General elections in Italy: what to vote and if so, how many?

A new parliament will be elected in Italy on Sunday. Our German-Italian author lives in Berlin and asks: Is it even worth voting?

An election poster of right-wing politician Giorgia Meloni hangs on a street in a suburb of Rome

"Ready to revive Italy": election poster of right-wing politician Giorgia Meloni near Rome Photo: Alessia Pierdomenico/ Bloomberg via Getty Images

Another thick envelope is in the mailbox. Sender: Italian Consulate General. I open it and place the contents on the kitchen table. A blue and a gray sheet, a yellow and a white envelope. I unfold one of the sheets and read "Salvini, Berlusconi, Meloni" on a green-white-red background and would like to pack everything up again.

I am half Italian and have dual citizenship. This means I can vote in both Germany and Italy. I'm holding the sheet with the colorful logos of the various parties in my hand and I'm overwhelmed. Who should I vote for? Should I even vote even though I don't live in Italy? At this moment, when my Italianness makes itself felt in the form of election documents, I realize how little I know about Italian politics - maybe even about Italy itself.

I've always liked being a citizen of two countries. Funny, because I never had any real advantages from it. But something stirs in me when I fill out a form and can write German-Italian for "nationality". Certainly also because in 25 years I have almost never had bad experiences with my Italian identity in Germany. It's my aunts and uncles who tell me about other times.

My "nonno", my Italian grandfather, came to Baden-Württemberg from the Sicilian countryside as a guest worker in the 1950s. My grandmother followed him – with nine children. The youngest of them was my father. I was born and raised in Germany and wasn't able to speak Italian fluently until I was 18.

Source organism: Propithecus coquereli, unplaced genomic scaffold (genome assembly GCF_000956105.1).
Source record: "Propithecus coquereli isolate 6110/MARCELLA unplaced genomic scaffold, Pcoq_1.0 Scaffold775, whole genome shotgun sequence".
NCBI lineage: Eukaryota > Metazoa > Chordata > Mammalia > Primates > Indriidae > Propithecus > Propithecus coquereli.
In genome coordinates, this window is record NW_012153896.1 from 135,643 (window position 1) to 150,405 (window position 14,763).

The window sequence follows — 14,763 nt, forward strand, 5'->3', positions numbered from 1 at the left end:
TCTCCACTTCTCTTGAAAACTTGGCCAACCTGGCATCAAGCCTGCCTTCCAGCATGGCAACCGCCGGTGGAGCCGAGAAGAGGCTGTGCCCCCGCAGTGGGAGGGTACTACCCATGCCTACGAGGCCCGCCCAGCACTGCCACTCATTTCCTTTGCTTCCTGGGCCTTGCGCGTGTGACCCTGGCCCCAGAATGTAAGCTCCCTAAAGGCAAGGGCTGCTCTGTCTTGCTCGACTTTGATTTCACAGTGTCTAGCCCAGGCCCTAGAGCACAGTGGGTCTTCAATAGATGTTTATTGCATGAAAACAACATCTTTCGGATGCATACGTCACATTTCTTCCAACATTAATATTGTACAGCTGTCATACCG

After graduating from high school, I did voluntary service in Italy to change that. In the language course, the teacher warned me and other course participants about the Lega Nord, as the right-wing populist Lega was still called at the time. I couldn't really classify the party at that point, let alone guess that it would be part of the government in a few years.

Try to understand Italian politics

It's not as if I've never tried to follow Italian politics. I keep making a fresh start. Individual names stick in my head, which I reel off when I am asked about politics in my father's country of origin: Berlusconi, Renzi, Conte, Draghi, Salvini, Meloni. Embarrassingly, I can only say more to those who are in the public eye because of their scandals and impossible statements.

I ask around my family. Most kept their Italian citizenship or – like me – have dual passports. In the Whatsapp group with my cousins, I ask: "Who wants to talk to me about the elections in Italy?" The enthusiasm is limited. A cousin writes that she sees herself as an outsider who cannot say much about it.

"No to the trio infernale Meloni, Salvini and Berlusconi," writes my cousin Giuseppe. We're on the phone. He says that he has been interested in what is going on politically in Italy for several years. The tax relief packages announced by the right-wing conservative trio are empty promises. “I definitely vote,” he says. My aunt also writes that she has already voted. Nevertheless, she says: "Gina, we also have difficulties. We don't follow Italian politics that much."

That makes me think. Is what my cousin, my aunt and I feel political displeasure? The seemingly constant change of government in Italy overwhelms me. The Draghi cabinet was the 69th since 1945. For comparison: the Scholz cabinet is the 24th since Adenauer.

I'm starting to read more articles on the Italian elections, see what people write who have been keeping an eye on developments in Italy for a long time. When I read about the encouragement that the fascist Giorgia Meloni receives, my throat tightens. The forecasts clearly see them ahead. "This year I'm voting!" I decide.

Will my vote make the difference? Probably not. Nevertheless, I feel the need to take part in the democratic process and not begrudge Meloni the overwhelming election victory.